Shorkot Road Attack

In retaliation to the Pakistan Air Force's pre-emptive air strikes on 03 December 1971, the IAF mounted its counter air operations against PAF bases starting from 04 December 1971. Shorkot, better known as Rafiqui, was on the IAF's hit list and the attack was led by Squadron Leader Vinod Kumar Bhatia, later Air Marshal. Here is the full account.


It was 03 December 1971. In the evening the well-lit squash court in the Air Force Officers' Mess at Ambala suddenly plunged into darkness, where I was having a workout with the marker. I swore silently at the State Electricity Supply Board for the untimely disruption in power supply. However, soon the wailing sound of sirens pierced my ears.

The sound was coming from the direction of the airfield, indicating an air-raid warning. "Up goes the balloon," I thought to myself and rushed to my room where the phone appeared to be ringing impatiently trying to elicit a response. Yes, it was a General Recall after an attempted pre-emptive strike by the PAF against a number of our airfields.

I had brought a formation of four Sukhois the same afternoon from Amritsar which was the operational base of the No.32 Squadron. Soon after reaching the Squadron in response to the General Recall we heard the President of Pakistan, General Yahya Khan's speech on Pakistan Radio declaring war against India.

As the runway at Amritsar had suffered some superficial damage, (repaired in time to induct MiG-21s late during the night) it was decided that the Sukhois would be inducted early morning on 04 December to carry out the retaliatory strikes against Pakistani airfields. No.32 Squadron was given two major Pakistan bases as their targets. The composition of the formation was:

(a) Sargodha: Thunderbird

1. Wing Commander H.S. Mangat (CO) 
2. Squadron Leader P. Singh (Pat)
3. Squadron Leader A.M. Mehta (Chhotu)
4. Flight Lieutenant S.D. Gaurishankar (Gauri)

(b) Shorkot Road: Eagle

1. Squadron Leader V.K. Bhatia (Jimmy)
2. Flight Lieutenant A.V. Sathaye (Sathya)
3. Flight Lieutenant V.V. Tambay (Uncle)
4. Flight Lieutenant M.S. Grewal (Mally)

We got airborne at the crack of dawn, 8 aircraft in all, in waves of two, on 04 Dec 71. I was in the lead wave. The morning mist soon turned into an undercast layer. We were flying at 150 metres AGL with an unending blanket of layer clouds below us. Navigation was done on mental DR (Dead Reckoning). Luckily, close to Amritsar, there appeared a small break in the cloud layer and we could recover the aircraft by doing low level circuits at 100 metres AGL.

 

IAF pilots of No.32 Squadron. Wg Cdr HS Manget is sitting just behind the cockpit.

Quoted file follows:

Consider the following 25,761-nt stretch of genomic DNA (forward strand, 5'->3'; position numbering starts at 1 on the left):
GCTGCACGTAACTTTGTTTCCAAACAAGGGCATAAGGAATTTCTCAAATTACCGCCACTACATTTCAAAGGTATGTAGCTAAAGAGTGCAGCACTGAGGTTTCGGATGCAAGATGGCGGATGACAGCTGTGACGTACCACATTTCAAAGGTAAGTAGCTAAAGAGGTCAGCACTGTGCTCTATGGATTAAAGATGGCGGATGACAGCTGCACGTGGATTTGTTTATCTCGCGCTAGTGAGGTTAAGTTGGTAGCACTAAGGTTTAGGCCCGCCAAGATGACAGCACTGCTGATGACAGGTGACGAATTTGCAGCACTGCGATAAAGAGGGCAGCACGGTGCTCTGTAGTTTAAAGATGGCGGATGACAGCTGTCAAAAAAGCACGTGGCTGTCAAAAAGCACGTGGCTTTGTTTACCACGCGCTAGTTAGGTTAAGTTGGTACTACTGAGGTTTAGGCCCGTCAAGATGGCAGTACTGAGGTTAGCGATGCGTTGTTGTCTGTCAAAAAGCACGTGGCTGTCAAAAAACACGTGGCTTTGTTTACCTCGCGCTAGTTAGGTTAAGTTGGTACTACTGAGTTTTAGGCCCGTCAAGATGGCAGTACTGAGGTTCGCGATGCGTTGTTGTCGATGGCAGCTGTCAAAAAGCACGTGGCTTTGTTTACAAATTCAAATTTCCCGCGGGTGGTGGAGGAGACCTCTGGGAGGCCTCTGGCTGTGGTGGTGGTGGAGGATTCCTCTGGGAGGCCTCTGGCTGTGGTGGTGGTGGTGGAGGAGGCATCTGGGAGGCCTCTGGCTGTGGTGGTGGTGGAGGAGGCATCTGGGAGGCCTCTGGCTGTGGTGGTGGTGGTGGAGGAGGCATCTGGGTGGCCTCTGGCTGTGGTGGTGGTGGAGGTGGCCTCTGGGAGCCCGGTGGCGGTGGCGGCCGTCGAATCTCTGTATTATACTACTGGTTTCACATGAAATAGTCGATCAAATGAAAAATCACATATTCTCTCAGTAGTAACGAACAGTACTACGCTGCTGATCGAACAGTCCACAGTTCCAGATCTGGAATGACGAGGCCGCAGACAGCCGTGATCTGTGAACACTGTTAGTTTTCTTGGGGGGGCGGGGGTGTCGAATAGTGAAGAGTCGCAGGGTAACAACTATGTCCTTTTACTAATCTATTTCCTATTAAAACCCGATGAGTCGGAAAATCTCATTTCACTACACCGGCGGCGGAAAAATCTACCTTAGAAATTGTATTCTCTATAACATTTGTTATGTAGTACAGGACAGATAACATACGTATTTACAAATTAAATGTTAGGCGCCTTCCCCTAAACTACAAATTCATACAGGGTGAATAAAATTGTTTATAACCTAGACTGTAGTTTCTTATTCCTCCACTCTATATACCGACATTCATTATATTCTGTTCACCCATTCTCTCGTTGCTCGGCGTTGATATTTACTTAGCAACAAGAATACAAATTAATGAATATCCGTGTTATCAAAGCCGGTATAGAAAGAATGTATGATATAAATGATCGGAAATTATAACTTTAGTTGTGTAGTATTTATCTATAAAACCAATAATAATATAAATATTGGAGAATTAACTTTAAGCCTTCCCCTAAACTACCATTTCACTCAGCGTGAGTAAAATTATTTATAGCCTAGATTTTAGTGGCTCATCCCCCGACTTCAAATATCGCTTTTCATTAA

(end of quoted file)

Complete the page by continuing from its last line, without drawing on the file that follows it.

The aircraft were refueled and armed and fitted with long range external tanks. normal drop tank capacity was of the Su-7 was 600 L. However, Shorkot Road being at extreme range, it was necessary to carry 900 L belly drop tanks. Armament in this case was carried on outer wing stations consisting of UB-16 rocket pods (16 x 57mm R/P each). While the aircraft were being prepared to, we were visited by a PAF MiG-19 aircraft which, however, sped away in the face of our ack-ack defences after firing a short, harmless cannon burst.

THE FIRST STRIKE

The aircraft were ready by 0930 hrs. If I recall correctly, the strike TOT was 1045 hrs IST. The morning low clouds had lifted by then and the visibility was reasonably good. Altogether nice weather for the mission. The Eagle formation got airborne on the dot. I carried out a gather turn at the end of which all four aircraft were in position. We flew a loose broad frontage formation. Keeping low all the way though, stepping up our heights just a wee bit to avoid high tension pylons south of Lahore. A strict R/T silence was maintained. I knew all other members had their eyes peeled to spot bogeys (enemy aircraft) while I concentrated on navigation.

Sqn Ldr Jimmy Bhatia and Flt Lt VV 'Uncle' Tambey launch for the first strike against Shorkot Road on 4 Dec 71. Pic Courtesy: Polly Singh

Polly-Jimmy-Tambey.jpg (61444 bytes)

The next 15 minutes were spent in rapt attention after which I could spot the IP (initial point) approaching dead ahead. A quick NATO turn for for the final run-in to the target at the correct/exact location. The suspense was building up to climax when I gave the orders for the pull up. It was sheer delight to find the airfield sprawled below and ahead of us. I rolled into the attack over my No.3 & No.4 heading for the nearest ORP pen, where I spotted a Sabre parked just outside the pen.

Sathaye, my No.2 who was flying 300 metres behind me spotted two Canberras that were being refueled. Closing into the correct range, I fired the first salvo of rockets at the Sabre and the pens at the other ORP. We recovered in a perfect pre-planned formation, flew for a few kilometres clearing each other's tail and then turned around for the second attack.

This picture is from a Sqn Ldr VK Bhatia's attack on Shorkot airfield (Rafique) by No.32 Squadron, which flew Su-7s. Circle shows an exploding Sabre. While another parked Sabre can be seen in the lower right corner of the picture.

The second attack was equally successful. It appeared that we had taken the enemy completely by surprise as not a single shell of ack-ack was fired at us. We made a getaway by engaging the afterburners and accelerating to 1100kph. The skies behind us were clear of enemy aircraft, and we headed for home. After an uneventful return flight, we landed at Amritsar at about 1200 hours. The strike turned out to be the most successful one with one Canberra with a bowser and three Sabres as confirmed kills.

THE SECOND STRIKE